The Emergence of Korean MinimalismKorean Minimalism, also known as Dansaekhwa or monochrome painting, emerged as an art movement in the 1970s, following the Korean War. At this time, South Korea was in a state of social and political upheaval and was undergoing rapid industrialization. In this context, a group of painters emerged who sought to create works that reflected their experiences of the world around them. These artists were interested in creating paintings that were meditative, contemplative, and minimalist in style. They rejected the bright, bold colors of the pop art movement that was popular at the time and instead focused on creating works that were subtle and understated.
The Meaning Behind DansaekhwaThere is a deep sense of meaning and intention behind the works of Korean Minimalism. In Korean culture, the color white is associated with mourning and solitude. It is a color that represents emptiness, humility, and a state of pure consciousness. In Dansaekhwa, artists use a limited palette of neutral tones, including white, gray, and black, to create works that evoke a sense of stillness and tranquility. The use of monochrome tones is also intended to draw attention to the texture and surface of the canvas. The artists use techniques such as layering, washing, and scraping to create works in which the physicality of the canvas is as important as the image it portrays.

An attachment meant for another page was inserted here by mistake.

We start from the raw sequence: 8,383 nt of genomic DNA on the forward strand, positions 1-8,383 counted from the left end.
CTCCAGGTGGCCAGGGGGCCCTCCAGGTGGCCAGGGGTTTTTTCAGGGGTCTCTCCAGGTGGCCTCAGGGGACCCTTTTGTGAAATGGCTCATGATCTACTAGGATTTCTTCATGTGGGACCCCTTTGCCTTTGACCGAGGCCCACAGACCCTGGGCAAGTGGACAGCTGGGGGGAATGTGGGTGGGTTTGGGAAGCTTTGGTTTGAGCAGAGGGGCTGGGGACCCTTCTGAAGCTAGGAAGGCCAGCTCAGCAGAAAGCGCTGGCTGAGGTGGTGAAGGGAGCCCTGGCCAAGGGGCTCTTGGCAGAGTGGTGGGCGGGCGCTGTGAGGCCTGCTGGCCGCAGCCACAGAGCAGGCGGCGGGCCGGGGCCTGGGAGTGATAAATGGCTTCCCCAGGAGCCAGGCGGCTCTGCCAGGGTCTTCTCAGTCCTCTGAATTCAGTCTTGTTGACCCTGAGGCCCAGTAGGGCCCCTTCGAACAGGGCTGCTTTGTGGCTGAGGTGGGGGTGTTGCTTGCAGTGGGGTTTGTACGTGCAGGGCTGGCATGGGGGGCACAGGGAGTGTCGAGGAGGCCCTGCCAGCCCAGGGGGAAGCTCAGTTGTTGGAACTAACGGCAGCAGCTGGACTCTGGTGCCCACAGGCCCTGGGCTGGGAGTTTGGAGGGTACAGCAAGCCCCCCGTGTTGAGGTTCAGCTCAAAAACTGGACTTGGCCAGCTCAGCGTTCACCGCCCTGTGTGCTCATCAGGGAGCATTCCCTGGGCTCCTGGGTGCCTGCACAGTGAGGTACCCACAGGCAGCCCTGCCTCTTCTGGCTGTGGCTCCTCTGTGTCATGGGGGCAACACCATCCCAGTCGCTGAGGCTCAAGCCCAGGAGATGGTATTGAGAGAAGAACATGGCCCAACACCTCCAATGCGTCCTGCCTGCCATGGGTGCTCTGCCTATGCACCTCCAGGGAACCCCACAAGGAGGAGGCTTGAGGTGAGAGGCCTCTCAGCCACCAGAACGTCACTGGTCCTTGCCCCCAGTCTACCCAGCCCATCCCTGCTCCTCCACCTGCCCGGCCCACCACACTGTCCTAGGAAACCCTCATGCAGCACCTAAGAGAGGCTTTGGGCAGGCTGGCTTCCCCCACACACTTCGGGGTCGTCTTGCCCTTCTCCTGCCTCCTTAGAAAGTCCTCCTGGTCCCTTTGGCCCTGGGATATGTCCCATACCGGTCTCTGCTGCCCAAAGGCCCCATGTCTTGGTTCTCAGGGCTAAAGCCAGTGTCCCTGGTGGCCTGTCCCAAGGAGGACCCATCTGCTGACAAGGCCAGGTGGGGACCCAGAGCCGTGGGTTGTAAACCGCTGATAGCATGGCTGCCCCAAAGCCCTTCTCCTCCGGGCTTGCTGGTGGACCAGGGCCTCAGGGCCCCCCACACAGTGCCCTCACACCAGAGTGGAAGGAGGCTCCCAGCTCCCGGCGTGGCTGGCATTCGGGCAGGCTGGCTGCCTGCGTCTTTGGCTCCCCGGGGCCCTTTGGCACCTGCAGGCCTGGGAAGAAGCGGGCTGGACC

Techniques Used in Korean MinimalismKorean Minimalism is characterized by a range of techniques that are used to create its distinctive style. These include:
- Layering: The artists paint layer upon layer of paint onto the canvas, building up texture and depth.
- Washing: The artists use watered-down paint to create areas of transparency and lightness.
- Scraping: The artists use a scraper to remove layers of paint, revealing the underlying texture of the canvas.
- Burnishing: The artists use a rubbing tool to smooth and polish the surface of the painting.